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Women of Mass Destruction

Sarah Lohmann

Sarah Lohmann

AICGS Senior Cyber Fellow

Dr. Sarah Lohmann is currently the Senior Cyber Fellow with the American Institute for Contemporary German Studies at Johns Hopkins University. She manages projects which aim to increase agreement between Germany and the United States on improving cybersecurity and creating cybernorms. Since 2010, Dr. Lohmann has served as a university instructor at the Universität der Bundeswehr. She achieved her doctorate in political science there in 2013, when she became a senior researcher working for the political science department. Dr. Lohmann also serves as Communications Lead Faculty at the University of Washington, where she teaches classes on big data and preventing disinformation and misinformation and has helped develop a new Emerging Technology Certificate.

Prior to her tenure at the Universität der Bundeswehr, Dr. Lohmann was a press spokesman for the U.S. Department of State for human rights as well as for the Bureau of Near Eastern Affairs (MEPI). Before her government service, she was a journalist. She has been published in multiple books, including a handbook on digital transformation, Redesigning Organizations: Concepts for the Connected Society (Springer, 2020) and written over a thousand articles in international press outlets. Her current areas of research include cybersecurity as it relates to election security, national security, transatlantic relations, energy, international law, and big data.

AICGS Senior Fellow Sarah Lohmann moderated a discussion on next generation thinking on deterrence policy on October 23. Meeting four days after President Trump had announced the United States would pull out of the Intermediate Range Nuclear Forces (INF) agreement, participants from Women in International Security (WIIS) were able to get an inside look at what moving nuclear policy looks like as both Munich’s Consulate General Meghan Gregonis and keynote speaker Rebecca Hersman, the director of CSIS’ Project on Nuclear Issues, spoke of their experiences working together on security policy in high levels of the U.S. government.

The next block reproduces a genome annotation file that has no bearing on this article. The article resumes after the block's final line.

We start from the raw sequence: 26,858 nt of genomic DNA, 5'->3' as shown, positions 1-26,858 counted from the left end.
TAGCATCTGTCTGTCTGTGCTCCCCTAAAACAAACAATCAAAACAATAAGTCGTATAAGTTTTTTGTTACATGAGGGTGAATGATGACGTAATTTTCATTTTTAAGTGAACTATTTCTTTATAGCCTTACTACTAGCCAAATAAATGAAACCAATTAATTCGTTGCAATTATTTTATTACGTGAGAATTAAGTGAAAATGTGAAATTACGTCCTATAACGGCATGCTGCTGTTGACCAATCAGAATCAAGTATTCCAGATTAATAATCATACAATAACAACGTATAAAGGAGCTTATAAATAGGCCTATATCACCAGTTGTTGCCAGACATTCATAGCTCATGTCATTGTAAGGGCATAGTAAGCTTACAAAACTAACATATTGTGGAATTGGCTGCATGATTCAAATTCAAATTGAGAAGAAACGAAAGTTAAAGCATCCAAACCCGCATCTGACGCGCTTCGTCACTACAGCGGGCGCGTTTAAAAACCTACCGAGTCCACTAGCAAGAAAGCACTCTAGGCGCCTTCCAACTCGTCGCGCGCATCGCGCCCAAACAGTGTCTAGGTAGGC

Dr. Lohmann posed questions about the security consequences of pulling out of the Intermediate Range Nuclear Forces agreement, of potential budget reductions in the U.S. modernization program, and why a European public should be concerned about cutting research and development on low-yield sub-launched ballistic missiles. A lively discussion about Germany’s role in the nuclear debate, Europe’s response to the withdrawal, and the consequences for the transatlantic relationship ensued.

The views expressed are those of the author(s) alone. They do not necessarily reflect the views of the American Institute for Contemporary German Studies.